The MYRIAD (Mortality in Cardiac Surgery Randomized Trial of Volatile Anesthetics) trial is a pragmatic, multicentre, single-blind, controlled trial that included 36 centres in 13 countries. Study patients were scheduled to undergo elective coronary artery bypass grafting (CABG), the most common major surgical procedure that is performed worldwide. Patients were randomly assigned to an intraoperative anaesthetic regimen that included a volatile anaesthetic (desflurane, isoflurane, or sevoflurane) or total intravenous anaesthesia.
In his presentation, Prof. Landoni pointed out that if you're working in the ICU, you know volatile agents because they allow an easy daily sedation interruption or implementation of sedative rotation; maybe sometimes they allow you to treat refractory status asthmaticus disorder or refractory status epilepticus. He mentioned that there are at least three ways to administer volatile agents in the ICU. But in this trial, patients were randomised in the cardiac surgical theatre. Prof. Landoni highlighted the cardioproective properties of volatile agents that probably do exist since there are thousands of articles that state that this effect is present in humans. Several observational and randomised trials suggest the beneficial effects of volatile agents when used perioperatively in patients undergoing cardiac surgery, hence this trial was performed in CABG patients because this is a very standardised procedure and is a perfect model of ischaemia perfusion injury.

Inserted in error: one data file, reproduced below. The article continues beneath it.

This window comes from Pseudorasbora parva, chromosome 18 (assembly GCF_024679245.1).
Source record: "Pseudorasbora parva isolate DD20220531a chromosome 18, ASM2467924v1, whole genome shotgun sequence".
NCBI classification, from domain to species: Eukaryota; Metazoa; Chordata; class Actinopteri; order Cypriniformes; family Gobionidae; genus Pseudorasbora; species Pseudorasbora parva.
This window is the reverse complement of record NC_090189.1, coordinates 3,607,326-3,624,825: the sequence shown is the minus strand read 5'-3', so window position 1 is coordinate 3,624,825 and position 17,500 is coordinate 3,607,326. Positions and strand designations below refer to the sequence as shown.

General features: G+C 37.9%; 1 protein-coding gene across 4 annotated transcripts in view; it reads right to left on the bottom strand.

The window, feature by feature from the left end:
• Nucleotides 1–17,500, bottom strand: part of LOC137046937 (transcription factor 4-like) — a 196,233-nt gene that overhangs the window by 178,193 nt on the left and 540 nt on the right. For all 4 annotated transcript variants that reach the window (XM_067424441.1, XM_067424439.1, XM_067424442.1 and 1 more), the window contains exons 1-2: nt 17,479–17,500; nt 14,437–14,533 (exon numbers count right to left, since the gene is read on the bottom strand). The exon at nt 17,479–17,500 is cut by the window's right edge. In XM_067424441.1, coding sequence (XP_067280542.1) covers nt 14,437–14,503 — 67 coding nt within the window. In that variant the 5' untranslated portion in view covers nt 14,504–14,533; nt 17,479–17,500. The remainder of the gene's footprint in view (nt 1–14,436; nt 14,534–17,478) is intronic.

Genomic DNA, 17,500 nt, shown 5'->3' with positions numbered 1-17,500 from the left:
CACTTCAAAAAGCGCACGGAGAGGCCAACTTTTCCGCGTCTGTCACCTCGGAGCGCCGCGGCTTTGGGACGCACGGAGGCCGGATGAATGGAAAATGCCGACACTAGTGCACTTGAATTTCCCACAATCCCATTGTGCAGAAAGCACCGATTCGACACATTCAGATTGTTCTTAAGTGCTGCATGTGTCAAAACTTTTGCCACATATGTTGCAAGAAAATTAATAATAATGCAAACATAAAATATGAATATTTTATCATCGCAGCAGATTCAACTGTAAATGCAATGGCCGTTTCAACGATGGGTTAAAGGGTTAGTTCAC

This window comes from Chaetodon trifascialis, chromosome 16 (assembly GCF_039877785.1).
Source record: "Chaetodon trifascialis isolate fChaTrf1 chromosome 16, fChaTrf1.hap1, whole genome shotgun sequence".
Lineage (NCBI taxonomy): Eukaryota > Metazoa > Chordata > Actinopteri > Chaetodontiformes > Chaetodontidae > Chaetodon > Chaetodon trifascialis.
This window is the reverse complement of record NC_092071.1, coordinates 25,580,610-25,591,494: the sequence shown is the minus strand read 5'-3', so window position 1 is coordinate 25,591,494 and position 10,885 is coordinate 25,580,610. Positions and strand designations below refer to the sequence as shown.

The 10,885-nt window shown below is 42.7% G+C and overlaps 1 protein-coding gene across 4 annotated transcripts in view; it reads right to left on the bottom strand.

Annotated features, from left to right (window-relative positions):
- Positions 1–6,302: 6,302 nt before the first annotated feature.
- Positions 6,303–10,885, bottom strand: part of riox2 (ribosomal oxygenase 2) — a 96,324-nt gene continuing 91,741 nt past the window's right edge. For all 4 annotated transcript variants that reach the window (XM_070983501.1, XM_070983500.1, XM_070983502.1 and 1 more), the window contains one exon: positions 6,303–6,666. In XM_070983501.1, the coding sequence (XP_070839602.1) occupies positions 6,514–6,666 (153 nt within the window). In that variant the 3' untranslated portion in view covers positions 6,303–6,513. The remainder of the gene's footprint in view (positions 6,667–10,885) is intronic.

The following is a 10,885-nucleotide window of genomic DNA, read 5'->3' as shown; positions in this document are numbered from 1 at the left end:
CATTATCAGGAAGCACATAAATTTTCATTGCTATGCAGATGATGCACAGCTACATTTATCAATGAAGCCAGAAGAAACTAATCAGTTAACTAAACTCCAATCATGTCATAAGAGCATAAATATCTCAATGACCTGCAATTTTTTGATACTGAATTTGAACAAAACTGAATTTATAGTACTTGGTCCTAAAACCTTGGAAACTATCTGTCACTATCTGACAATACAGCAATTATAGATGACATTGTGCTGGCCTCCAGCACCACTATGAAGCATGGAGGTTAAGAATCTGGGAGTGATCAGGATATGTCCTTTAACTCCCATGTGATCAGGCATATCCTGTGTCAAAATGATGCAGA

The trial included a total of 5400 patients out of which 2709 were assigned to the volatile agents group while 2691 were assigned to the total intravenous anaesthesia group. Patients in the total intravenous anaesthesia group did not receive any volatile agents. The primary outcome of the trial was death from any cause at Year 1. Secondary outcomes included death from any cause at 30 days, nonfatal myocardial infarction at 30 days or death at 30 days, death from cardiac causes at 30 days and 1 year, hospital readmission and duration of stay.
The hypothesis of the trial, as highlighted by Prof. Landoni, was that the 1-year incidence of death from any cause would be 3% of the total intravenous anaesthesia group compared to 2% in the volatile anaesthetic group.
At one-year follow-up, 2.8% patients in the volatile group and 3% patients in the total intravenous anaesthesia group died. At time of 30-day follow-up, 1.4% patients in the volatile anaesthetist group and 1.3% in the total intravenous anaesthesia group died. Overall, no significant difference was observed between the two groups in any of the secondary outcomes nor was there any significant difference in mortality over time. Therefore, intraoperative anaesthesia with a volatile anaesthetic did not result in significant lowering the number of deaths at 1-year follow up as compared to total intravenous anaesthesia. The same was found to be true for outcomes of death at 30 days. The incidence of adverse events also did not differ significantly between the two groups.
According to Prof. Landoni, we found no difference in patients with low ejection fraction, young patients, those who were already on beta-blockers, those who underwent multiple bypass or those who received different combination of intravenous agents for anaesthesia induction. No difference was observed for secondary outcomes either. He did point out that there was a reduction in haemodynamically significant myocardial infarction in the volatile group. He concluded that we are using powerful drugs and probably their effects goes beyond the perioperative period, but when we routinely apply volatile agents, the overall effect is no different when compared with total intravenous anaesthesia. He suggested that these findings should not be translated into new settings because these are very powerful drugs that still need to be studied further.
Source: Prof. Landoni's presentation covered by ICU Management & Practice
Image Credit: Prof. Landoni's slides; ICU Management & Practice